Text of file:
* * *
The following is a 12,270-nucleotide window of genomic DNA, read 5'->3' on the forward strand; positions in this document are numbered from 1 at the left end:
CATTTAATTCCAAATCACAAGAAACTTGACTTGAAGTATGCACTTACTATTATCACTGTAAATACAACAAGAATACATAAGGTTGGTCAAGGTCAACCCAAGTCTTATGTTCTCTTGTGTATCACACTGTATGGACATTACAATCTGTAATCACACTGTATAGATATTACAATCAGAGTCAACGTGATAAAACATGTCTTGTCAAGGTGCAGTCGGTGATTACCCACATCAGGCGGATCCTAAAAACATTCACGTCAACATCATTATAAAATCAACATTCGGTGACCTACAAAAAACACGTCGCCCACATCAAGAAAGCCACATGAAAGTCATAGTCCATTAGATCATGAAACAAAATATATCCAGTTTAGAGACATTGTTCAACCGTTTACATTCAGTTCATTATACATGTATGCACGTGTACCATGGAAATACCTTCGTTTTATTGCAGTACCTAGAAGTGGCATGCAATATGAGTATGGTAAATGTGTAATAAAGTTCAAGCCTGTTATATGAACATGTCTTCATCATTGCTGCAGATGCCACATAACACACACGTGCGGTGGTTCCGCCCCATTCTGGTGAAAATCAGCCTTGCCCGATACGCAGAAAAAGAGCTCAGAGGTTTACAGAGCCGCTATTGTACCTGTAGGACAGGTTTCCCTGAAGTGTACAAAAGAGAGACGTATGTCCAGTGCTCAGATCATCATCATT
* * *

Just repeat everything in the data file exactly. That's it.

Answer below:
The following is a 12,270-nucleotide window of genomic DNA, read 5'->3' on the forward strand; positions in this document are numbered from 1 at the left end:
CATTTAATTCCAAATCACAAGAAACTTGACTTGAAGTATGCACTTACTATTATCACTGTAAATACAACAAGAATACATAAGGTTGGTCAAGGTCAACCCAAGTCTTATGTTCTCTTGTGTATCACACTGTATGGACATTACAATCTGTAATCACACTGTATAGATATTACAATCAGAGTCAACGTGATAAAACATGTCTTGTCAAGGTGCAGTCGGTGATTACCCACATCAGGCGGATCCTAAAAACATTCACGTCAACATCATTATAAAATCAACATTCGGTGACCTACAAAAAACACGTCGCCCACATCAAGAAAGCCACATGAAAGTCATAGTCCATTAGATCATGAAACAAAATATATCCAGTTTAGAGACATTGTTCAACCGTTTACATTCAGTTCATTATACATGTATGCACGTGTACCATGGAAATACCTTCGTTTTATTGCAGTACCTAGAAGTGGCATGCAATATGAGTATGGTAAATGTGTAATAAAGTTCAAGCCTGTTATATGAACATGTCTTCATCATTGCTGCAGATGCCACATAACACACACGTGCGGTGGTTCCGCCCCATTCTGGTGAAAATCAGCCTTGCCCGATACGCAGAAAAAGAGCTCAGAGGTTTACAGAGCCGCTATTGTACCTGTAGGACAGGTTTCCCTGAAGTGTACAAAAGAGAGACGTATGTCCAGTGCTCAGATCATCATCATT